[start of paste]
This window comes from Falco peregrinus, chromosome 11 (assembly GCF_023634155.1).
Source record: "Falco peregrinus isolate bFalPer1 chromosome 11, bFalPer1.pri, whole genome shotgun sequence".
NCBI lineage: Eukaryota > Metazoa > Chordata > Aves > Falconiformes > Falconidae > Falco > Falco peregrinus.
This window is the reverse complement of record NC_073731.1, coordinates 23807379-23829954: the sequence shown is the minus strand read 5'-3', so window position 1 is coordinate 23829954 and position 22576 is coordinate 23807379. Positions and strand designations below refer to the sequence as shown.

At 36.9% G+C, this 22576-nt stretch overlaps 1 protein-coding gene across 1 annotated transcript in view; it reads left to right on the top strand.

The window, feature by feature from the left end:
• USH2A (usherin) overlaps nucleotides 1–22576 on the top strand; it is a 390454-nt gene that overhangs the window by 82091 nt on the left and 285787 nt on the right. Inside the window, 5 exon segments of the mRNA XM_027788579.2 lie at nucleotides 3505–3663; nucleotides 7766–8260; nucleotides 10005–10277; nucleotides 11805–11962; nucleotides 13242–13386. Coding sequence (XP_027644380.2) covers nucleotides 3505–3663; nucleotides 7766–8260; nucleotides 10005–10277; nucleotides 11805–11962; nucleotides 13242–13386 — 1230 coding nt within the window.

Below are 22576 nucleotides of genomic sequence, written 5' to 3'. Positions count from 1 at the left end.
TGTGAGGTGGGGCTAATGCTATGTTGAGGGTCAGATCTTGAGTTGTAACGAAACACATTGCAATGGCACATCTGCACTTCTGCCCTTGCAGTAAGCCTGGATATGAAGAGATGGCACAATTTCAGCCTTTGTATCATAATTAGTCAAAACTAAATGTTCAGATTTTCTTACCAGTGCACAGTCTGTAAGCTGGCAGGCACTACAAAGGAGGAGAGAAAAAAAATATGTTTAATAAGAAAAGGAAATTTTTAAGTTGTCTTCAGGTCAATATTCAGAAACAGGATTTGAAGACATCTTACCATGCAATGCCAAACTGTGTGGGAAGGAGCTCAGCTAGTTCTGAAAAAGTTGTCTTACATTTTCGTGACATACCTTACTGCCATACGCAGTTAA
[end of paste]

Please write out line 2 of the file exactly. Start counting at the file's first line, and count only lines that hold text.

Source record: "Falco peregrinus isolate bFalPer1 chromosome 11, bFalPer1.pri, whole genome shotgun sequence".